With the investment world paying so much attention to the needs of baby boomers, agents may think they have this lucrative segment of the investment market sewn up with products such as variable annuities, long term care insurance, and mutual funds. But if you think of boomers only in terms of the group that watched “The Mickey Mouse Club,” ducked and covered during air raid drills, and worried about being sent to Vietnam, you may be ignoring a constituency standing right before you: boomers born between 1956 and 1964.
Too young to remember a slide rule and too old to have grown up with a laptop computer, second-wave boomers are now rolling into their peak earning years and are brimming with money for investing — and they’re waiting for you to notice them.
Easy to overlook
Many agents spend most of their days tending to the first wave of baby boomers, who are either entering or living in their retirement years. Providers for the products aimed at this audience have a lot at stake in trying to meet older boomers’ needs, but as a result, many of their products seem inappropriate for younger boomers’ financial requirements. For example, a 100 percent bond portfolio would offer little to no growth, and a very aggressive fund would be high risk with no downside protection, making them inappropriate, as well.
Products tailored to the needs of these younger boomers have been slow in coming, but the investment power of second-wave boomers demands more customized products. While they trail a bit behind first-wave boomers in terms of average investable assets and average total net worth, second-wave boomers tend to have higher incomes and are looking for new investment vehicles. They’ve also learned from their older brothers and sisters — many of whom postponed retirement in the 1990s, when dot-com crashes devalued their holdings — that they really need to retain investment agents.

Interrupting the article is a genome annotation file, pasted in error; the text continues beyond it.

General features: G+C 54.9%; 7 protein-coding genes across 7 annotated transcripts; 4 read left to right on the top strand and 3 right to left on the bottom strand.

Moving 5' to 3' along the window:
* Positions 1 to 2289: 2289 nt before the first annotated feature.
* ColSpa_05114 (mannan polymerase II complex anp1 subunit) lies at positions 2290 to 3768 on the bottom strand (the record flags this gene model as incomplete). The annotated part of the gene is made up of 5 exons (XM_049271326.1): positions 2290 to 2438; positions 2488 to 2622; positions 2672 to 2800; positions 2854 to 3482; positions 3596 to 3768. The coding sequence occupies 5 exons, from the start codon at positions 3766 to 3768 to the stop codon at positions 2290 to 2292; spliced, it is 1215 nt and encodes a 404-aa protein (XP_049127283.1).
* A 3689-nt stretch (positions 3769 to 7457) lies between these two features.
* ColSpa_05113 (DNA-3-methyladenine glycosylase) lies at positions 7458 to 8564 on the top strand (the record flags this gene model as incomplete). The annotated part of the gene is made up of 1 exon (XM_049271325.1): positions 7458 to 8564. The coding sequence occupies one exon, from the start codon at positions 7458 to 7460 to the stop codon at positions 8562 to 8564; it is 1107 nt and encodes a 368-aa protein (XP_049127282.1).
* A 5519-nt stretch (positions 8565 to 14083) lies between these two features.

Not the retiring types
What else makes second-wave boomers prime candidates for agent/client discussions? While nearly a quarter of older boomers are already either fully or partly retired, 73 percent of second-wave boomers recently surveyed are still going strong and have years of employment ahead of them. Moreover, they are entering their prime earning years, offering you excellent investment opportunities. For instance:
- While first-wave boomers are beginning to access their retirement income and develop a more conservative investment outlook, younger boomers are still investing aggressively as they build nest eggs and work to preserve capital.
- Second-wave boomers have considerable retirement assets available to invest. In a recent study of 4,000 affluent and high-net-worth investors, second-wave boomers averaged $732,000 in investable assets, close to that of the first-wave boomers’ $998,000. When you consider that many of them will continue to work for several years, even as long as two more decades, their need for your business is impressive. Moreover, they have money to invest that many older boomers do not. Pension plan participation, which locked a major part of many older boomers’ investment assets from your business, is offered less frequently these days, meaning that younger boomers have more money available to place in investments.
Are you suited to serve second-wave boomers?
Younger boomers exhibit a stronger interest in creating a financial plan than older boomers. Second-wave boomers are thinking about their retiring parents, and they have learned through experience that they need to also consider their own long-term financial needs. Fortunately, agents often have all the ingredients that many younger boomers need, including 529 plans, long term care solutions, life insurance, and variable annuities.